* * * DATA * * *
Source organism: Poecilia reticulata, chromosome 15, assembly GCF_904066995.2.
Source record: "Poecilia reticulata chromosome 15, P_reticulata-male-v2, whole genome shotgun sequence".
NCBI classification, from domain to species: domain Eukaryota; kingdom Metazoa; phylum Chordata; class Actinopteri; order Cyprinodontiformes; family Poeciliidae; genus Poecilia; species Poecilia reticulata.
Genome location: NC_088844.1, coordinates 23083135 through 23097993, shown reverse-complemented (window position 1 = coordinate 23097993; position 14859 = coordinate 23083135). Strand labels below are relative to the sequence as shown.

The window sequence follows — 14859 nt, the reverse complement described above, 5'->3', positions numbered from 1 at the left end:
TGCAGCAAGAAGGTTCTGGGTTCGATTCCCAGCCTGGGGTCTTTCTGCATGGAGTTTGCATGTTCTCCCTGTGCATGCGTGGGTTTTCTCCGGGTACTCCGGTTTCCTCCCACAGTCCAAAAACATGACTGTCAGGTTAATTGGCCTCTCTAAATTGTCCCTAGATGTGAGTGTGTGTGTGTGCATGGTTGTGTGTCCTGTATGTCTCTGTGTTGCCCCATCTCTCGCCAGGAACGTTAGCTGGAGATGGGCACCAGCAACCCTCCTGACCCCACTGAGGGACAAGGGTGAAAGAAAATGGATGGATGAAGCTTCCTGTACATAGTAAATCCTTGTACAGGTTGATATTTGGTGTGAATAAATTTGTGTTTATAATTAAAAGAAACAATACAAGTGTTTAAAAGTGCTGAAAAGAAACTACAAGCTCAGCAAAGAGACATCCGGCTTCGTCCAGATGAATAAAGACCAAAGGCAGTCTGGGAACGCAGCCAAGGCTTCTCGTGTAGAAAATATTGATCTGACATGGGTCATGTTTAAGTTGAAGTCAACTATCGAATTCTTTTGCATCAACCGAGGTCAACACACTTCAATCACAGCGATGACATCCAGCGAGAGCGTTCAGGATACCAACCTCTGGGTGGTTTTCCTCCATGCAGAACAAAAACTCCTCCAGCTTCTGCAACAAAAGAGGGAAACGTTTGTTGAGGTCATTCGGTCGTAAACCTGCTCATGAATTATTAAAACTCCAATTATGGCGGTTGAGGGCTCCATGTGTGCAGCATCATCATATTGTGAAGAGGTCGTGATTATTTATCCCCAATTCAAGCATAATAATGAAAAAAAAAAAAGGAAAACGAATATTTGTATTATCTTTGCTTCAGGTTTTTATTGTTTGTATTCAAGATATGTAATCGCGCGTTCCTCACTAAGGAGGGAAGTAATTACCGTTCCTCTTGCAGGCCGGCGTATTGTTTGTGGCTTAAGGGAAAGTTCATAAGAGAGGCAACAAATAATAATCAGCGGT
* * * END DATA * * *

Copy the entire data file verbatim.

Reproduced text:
Source organism: Poecilia reticulata, chromosome 15, assembly GCF_904066995.2.
Source record: "Poecilia reticulata chromosome 15, P_reticulata-male-v2, whole genome shotgun sequence".
NCBI classification, from domain to species: domain Eukaryota; kingdom Metazoa; phylum Chordata; class Actinopteri; order Cyprinodontiformes; family Poeciliidae; genus Poecilia; species Poecilia reticulata.
Genome location: NC_088844.1, coordinates 23083135 through 23097993, shown reverse-complemented (window position 1 = coordinate 23097993; position 14859 = coordinate 23083135). Strand labels below are relative to the sequence as shown.

The window sequence follows — 14859 nt, the reverse complement described above, 5'->3', positions numbered from 1 at the left end:
TGCAGCAAGAAGGTTCTGGGTTCGATTCCCAGCCTGGGGTCTTTCTGCATGGAGTTTGCATGTTCTCCCTGTGCATGCGTGGGTTTTCTCCGGGTACTCCGGTTTCCTCCCACAGTCCAAAAACATGACTGTCAGGTTAATTGGCCTCTCTAAATTGTCCCTAGATGTGAGTGTGTGTGTGTGCATGGTTGTGTGTCCTGTATGTCTCTGTGTTGCCCCATCTCTCGCCAGGAACGTTAGCTGGAGATGGGCACCAGCAACCCTCCTGACCCCACTGAGGGACAAGGGTGAAAGAAAATGGATGGATGAAGCTTCCTGTACATAGTAAATCCTTGTACAGGTTGATATTTGGTGTGAATAAATTTGTGTTTATAATTAAAAGAAACAATACAAGTGTTTAAAAGTGCTGAAAAGAAACTACAAGCTCAGCAAAGAGACATCCGGCTTCGTCCAGATGAATAAAGACCAAAGGCAGTCTGGGAACGCAGCCAAGGCTTCTCGTGTAGAAAATATTGATCTGACATGGGTCATGTTTAAGTTGAAGTCAACTATCGAATTCTTTTGCATCAACCGAGGTCAACACACTTCAATCACAGCGATGACATCCAGCGAGAGCGTTCAGGATACCAACCTCTGGGTGGTTTTCCTCCATGCAGAACAAAAACTCCTCCAGCTTCTGCAACAAAAGAGGGAAACGTTTGTTGAGGTCATTCGGTCGTAAACCTGCTCATGAATTATTAAAACTCCAATTATGGCGGTTGAGGGCTCCATGTGTGCAGCATCATCATATTGTGAAGAGGTCGTGATTATTTATCCCCAATTCAAGCATAATAATGAAAAAAAAAAAAGGAAAACGAATATTTGTATTATCTTTGCTTCAGGTTTTTATTGTTTGTATTCAAGATATGTAATCGCGCGTTCCTCACTAAGGAGGGAAGTAATTACCGTTCCTCTTGCAGGCCGGCGTATTGTTTGTGGCTTAAGGGAAAGTTCATAAGAGAGGCAACAAATAATAATCAGCGGT